Jazz Favorites Susan Pascal with Gretta Metassa to Perform at Jazz Festival

“Echoing Rosie Clooney’s natural warmth and Nancy Wilson’s impeccable phrasing, Matassa moves from triumph to triumph”

—Jazz Times

In the Pacific Northwest, where she built her career, Greta Matassa wins wide acclaim; (seven) times, the readers of Earshot, the Seattle jazz magazine, have voted her the best jazz vocalist in the Northwest. Jim Wilke, the Seattle jazz maven and host of the syndicated “Jazz After Hours” radio program, praises her versatility. “She has a fearlessness in approaching material,” Wilke says, “that makes her like an instrumentalist in a jam session.” Seattle Times critic Misha Berson described Matassa as a vocal chameleon who “can sound husky or crisp, ebullient or wailing, girlish or jaded.”

Matassa says, “Growing up, my parents were big jazz fans and we had a lot of jazz music around the house. They were happy to encourage my interest in music. My father is a visual artist, and we used to spend hours talking about abstract expressionism and how that related to jazz.

We listened to all the great stuff. I really liked the music from the thirties and forties, early Ella Fitzgerald, Billie Holiday. I used to listen to a lot of Fred Astaire, a lot of Frank Sinatra. I never took lessons. While I was teaching myself to sing, my dad and I haunted used record stores. He’d choose anybody he knew that he thought would be interesting, and we’d just pick some people we’d never heard of and bring them home.”

Her close connection to the audience is a vital reason for Matassa’s success. Lately, she has taken to letting the audience call the tune. She delights in encouraging her listeners to program an evening. It started, she said, when she was playing a club on Seattle’s Capitol Hill; with some trepidation, she asked for requests. To her surprise, the customers asked for songs by Billy Strayhorn.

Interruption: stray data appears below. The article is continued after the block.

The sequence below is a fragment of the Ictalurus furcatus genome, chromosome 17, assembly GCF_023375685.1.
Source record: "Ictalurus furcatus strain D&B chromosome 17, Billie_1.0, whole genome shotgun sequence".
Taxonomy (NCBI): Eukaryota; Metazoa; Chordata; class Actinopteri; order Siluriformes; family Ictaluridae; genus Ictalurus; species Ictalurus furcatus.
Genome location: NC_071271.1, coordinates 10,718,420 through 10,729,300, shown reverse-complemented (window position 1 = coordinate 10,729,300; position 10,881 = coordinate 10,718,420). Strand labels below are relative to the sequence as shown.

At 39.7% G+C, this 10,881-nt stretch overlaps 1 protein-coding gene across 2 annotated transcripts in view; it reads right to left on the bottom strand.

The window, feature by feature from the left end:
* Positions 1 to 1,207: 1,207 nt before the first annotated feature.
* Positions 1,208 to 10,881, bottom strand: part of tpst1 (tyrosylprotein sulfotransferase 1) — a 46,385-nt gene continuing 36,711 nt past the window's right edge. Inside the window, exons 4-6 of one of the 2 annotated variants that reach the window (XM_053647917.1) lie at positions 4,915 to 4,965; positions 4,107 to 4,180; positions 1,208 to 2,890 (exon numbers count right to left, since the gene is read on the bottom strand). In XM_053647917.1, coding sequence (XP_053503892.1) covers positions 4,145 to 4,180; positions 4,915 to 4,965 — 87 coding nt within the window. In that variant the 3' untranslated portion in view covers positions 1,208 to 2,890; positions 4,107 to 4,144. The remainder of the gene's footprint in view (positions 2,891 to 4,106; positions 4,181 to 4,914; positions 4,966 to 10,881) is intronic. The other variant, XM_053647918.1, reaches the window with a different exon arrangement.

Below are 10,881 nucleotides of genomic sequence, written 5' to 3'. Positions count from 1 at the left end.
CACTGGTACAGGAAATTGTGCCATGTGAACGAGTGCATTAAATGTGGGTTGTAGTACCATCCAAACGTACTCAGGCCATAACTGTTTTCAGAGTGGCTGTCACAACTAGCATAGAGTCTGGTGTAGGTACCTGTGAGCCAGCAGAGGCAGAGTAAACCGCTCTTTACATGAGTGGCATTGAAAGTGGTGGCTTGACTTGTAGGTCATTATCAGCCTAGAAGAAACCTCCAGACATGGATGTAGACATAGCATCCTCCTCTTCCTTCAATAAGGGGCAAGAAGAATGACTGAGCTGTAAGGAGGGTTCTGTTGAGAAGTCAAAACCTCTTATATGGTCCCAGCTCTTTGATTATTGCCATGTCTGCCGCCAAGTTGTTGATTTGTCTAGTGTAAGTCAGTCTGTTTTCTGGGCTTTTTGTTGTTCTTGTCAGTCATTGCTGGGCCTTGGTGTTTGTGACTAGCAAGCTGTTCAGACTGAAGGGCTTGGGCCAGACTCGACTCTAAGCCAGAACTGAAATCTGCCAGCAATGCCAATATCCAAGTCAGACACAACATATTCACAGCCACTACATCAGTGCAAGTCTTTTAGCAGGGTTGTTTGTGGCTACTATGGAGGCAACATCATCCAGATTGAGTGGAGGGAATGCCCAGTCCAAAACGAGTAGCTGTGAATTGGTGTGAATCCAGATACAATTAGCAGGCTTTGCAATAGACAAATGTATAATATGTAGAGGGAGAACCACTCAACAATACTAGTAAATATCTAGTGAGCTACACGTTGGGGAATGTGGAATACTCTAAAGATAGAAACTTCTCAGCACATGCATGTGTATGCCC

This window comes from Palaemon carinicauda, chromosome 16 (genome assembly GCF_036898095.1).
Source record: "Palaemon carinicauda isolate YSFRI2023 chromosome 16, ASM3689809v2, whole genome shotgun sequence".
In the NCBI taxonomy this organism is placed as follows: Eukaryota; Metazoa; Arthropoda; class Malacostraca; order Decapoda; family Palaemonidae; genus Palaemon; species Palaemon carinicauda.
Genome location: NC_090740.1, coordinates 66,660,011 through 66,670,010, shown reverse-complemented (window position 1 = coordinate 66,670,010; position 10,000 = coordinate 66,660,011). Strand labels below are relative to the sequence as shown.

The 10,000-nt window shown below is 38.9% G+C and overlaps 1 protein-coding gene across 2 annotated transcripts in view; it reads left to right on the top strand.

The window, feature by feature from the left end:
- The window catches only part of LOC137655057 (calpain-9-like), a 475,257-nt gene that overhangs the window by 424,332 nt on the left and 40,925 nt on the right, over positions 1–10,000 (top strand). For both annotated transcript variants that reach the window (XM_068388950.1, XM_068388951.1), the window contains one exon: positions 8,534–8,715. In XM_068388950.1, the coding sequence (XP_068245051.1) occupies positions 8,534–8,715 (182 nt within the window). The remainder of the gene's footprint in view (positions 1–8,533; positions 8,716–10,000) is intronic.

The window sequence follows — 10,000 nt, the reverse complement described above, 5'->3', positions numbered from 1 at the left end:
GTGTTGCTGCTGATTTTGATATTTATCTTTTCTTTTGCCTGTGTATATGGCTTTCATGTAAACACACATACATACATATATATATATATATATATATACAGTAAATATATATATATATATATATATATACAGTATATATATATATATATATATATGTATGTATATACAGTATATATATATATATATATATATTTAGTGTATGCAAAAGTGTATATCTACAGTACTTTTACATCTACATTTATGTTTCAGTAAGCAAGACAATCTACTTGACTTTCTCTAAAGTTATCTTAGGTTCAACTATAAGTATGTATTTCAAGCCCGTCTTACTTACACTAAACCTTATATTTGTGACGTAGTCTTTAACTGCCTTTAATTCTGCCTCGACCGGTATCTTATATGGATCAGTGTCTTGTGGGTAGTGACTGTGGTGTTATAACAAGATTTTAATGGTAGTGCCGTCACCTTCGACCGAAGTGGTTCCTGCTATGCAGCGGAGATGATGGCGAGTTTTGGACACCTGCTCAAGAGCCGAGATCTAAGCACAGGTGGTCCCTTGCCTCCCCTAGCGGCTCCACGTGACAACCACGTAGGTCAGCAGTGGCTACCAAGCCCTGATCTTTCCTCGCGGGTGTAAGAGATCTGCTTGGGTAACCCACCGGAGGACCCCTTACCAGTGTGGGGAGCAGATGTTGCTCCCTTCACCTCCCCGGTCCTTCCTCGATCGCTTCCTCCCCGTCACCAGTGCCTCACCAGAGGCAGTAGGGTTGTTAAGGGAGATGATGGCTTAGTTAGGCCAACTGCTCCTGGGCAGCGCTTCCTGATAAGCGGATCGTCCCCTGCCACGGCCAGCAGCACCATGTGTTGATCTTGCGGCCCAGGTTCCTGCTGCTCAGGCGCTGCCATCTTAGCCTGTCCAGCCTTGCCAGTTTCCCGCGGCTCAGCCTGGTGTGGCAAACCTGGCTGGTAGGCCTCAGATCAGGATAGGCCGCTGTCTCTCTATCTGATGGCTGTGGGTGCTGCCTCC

About the Susan Pascal Quartet
Susan Pascal’s name is as recognizable on the Pacific Northwest jazz scene as the unique tone of the instrument she plays: the vibraphone. If you mention area vibraphonists, or listen to a CD produced by a local jazz musician and the recording includes a vibraphonist, chances are pretty good that Pascal’s name appears in the conversation or on the liner notes

Music has always been an important part of Pascal’s life. She was introduced to music in grade school, when a teacher in the local public school district provided percussion lessons. Pascal played the violin for awhile, but returned to percussion — specifically the marimba — after listening to her parents play Herb Alpert & the Tijuana Brass albums.

She went on to perform with her middle- and high-school bands in the Shoreline School District and explored classical percussion with the Seattle Youth Symphony. It was in high school that Pascal started to grow fond of jazz percussion. “For awhile there, I was thinking I would be a symphonic player,” she said. “But then when I started listening to jazz vibe stuff, like Gary Burton, Milt Jackson, Bobby Hutcherson and that kind of stuff in high school, I got more interested in the jazz vibraphone.” It was at the University of Washington, where she initially set out to study classical percussion, that her fondness for jazz took hold. “I realized I was much more interested in jazz at that point,” she said.

Despite the vibraphone’s unique sound and unconventional reputation, Pascal has built an impressive music career — a career as amazing as the instrument she performs. “People will say, ‘I never saw that before. I never heard it in person before,'” she said. “Maybe they heard it on the radio. But when people see it, they’re really excited about it. On the vibes, I think that kinetic, visual thing is fun for people. It’s fun to watch.”

The Quartet includes:

  • Darin Clendenin – piano
  • Clipper Anderson – bass
  • Mark Ivester – drums

The complete Festival line up can be found at http://www.highlineclassicjazz.com/

Tickets for the Highline Classic Jazz Festival are available now – $35.00, $30.00 for 60 yrs & older, Free for 18 yrs and younger.

Purchase tickets at Brown Paper Tickets: http://www.brownpapertickets.com/event/218904 , at the Poverty Bay Wine Festival, March 2 – 4, at Landmark Event Center, and at the door.

The Highline Classic Jazz Festival is sponsored by: Cedarbrook Lodge & Copperleaf Restaurant, SoKing Internet Radio, New Balance Chiropractic, Sterling Savings Bank, Alaska Airlines, 4Culture and the City of Burien Parks and Recreation.

Here are some videos of Great in action:

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